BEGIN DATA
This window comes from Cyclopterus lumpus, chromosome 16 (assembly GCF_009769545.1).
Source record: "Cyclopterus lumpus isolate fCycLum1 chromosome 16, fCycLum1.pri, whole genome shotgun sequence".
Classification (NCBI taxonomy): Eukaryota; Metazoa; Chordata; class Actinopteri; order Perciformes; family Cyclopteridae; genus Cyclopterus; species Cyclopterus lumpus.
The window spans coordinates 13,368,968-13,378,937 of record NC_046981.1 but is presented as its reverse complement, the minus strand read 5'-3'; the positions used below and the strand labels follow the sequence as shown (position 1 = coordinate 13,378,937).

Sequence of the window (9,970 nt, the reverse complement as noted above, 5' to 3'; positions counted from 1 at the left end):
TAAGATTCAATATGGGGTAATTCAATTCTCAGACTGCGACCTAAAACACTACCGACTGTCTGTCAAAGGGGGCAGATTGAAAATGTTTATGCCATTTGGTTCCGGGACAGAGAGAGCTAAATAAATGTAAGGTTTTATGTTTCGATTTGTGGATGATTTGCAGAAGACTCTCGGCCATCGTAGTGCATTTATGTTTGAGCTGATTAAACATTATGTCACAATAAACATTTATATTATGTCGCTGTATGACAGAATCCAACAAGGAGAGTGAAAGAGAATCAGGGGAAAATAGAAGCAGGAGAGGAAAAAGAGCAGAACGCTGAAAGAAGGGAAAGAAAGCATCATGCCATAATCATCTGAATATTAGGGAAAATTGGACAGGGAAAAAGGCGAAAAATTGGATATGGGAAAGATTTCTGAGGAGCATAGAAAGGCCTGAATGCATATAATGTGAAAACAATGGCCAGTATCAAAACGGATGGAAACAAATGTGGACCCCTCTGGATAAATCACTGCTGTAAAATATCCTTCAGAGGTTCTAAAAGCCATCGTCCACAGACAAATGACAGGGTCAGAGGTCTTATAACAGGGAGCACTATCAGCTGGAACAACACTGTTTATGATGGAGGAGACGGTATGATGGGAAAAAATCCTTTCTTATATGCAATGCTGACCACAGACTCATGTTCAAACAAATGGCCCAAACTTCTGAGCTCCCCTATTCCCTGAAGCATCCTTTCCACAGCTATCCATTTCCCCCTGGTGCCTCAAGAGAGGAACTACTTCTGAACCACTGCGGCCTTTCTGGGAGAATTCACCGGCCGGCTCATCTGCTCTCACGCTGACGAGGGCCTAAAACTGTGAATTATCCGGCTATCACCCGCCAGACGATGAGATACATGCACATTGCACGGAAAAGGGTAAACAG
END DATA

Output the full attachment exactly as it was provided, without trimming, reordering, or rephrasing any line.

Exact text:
This window comes from Cyclopterus lumpus, chromosome 16 (assembly GCF_009769545.1).
Source record: "Cyclopterus lumpus isolate fCycLum1 chromosome 16, fCycLum1.pri, whole genome shotgun sequence".
Classification (NCBI taxonomy): Eukaryota; Metazoa; Chordata; class Actinopteri; order Perciformes; family Cyclopteridae; genus Cyclopterus; species Cyclopterus lumpus.
The window spans coordinates 13,368,968-13,378,937 of record NC_046981.1 but is presented as its reverse complement, the minus strand read 5'-3'; the positions used below and the strand labels follow the sequence as shown (position 1 = coordinate 13,378,937).

Sequence of the window (9,970 nt, the reverse complement as noted above, 5' to 3'; positions counted from 1 at the left end):
TAAGATTCAATATGGGGTAATTCAATTCTCAGACTGCGACCTAAAACACTACCGACTGTCTGTCAAAGGGGGCAGATTGAAAATGTTTATGCCATTTGGTTCCGGGACAGAGAGAGCTAAATAAATGTAAGGTTTTATGTTTCGATTTGTGGATGATTTGCAGAAGACTCTCGGCCATCGTAGTGCATTTATGTTTGAGCTGATTAAACATTATGTCACAATAAACATTTATATTATGTCGCTGTATGACAGAATCCAACAAGGAGAGTGAAAGAGAATCAGGGGAAAATAGAAGCAGGAGAGGAAAAAGAGCAGAACGCTGAAAGAAGGGAAAGAAAGCATCATGCCATAATCATCTGAATATTAGGGAAAATTGGACAGGGAAAAAGGCGAAAAATTGGATATGGGAAAGATTTCTGAGGAGCATAGAAAGGCCTGAATGCATATAATGTGAAAACAATGGCCAGTATCAAAACGGATGGAAACAAATGTGGACCCCTCTGGATAAATCACTGCTGTAAAATATCCTTCAGAGGTTCTAAAAGCCATCGTCCACAGACAAATGACAGGGTCAGAGGTCTTATAACAGGGAGCACTATCAGCTGGAACAACACTGTTTATGATGGAGGAGACGGTATGATGGGAAAAAATCCTTTCTTATATGCAATGCTGACCACAGACTCATGTTCAAACAAATGGCCCAAACTTCTGAGCTCCCCTATTCCCTGAAGCATCCTTTCCACAGCTATCCATTTCCCCCTGGTGCCTCAAGAGAGGAACTACTTCTGAACCACTGCGGCCTTTCTGGGAGAATTCACCGGCCGGCTCATCTGCTCTCACGCTGACGAGGGCCTAAAACTGTGAATTATCCGGCTATCACCCGCCAGACGATGAGATACATGCACATTGCACGGAAAAGGGTAAACAG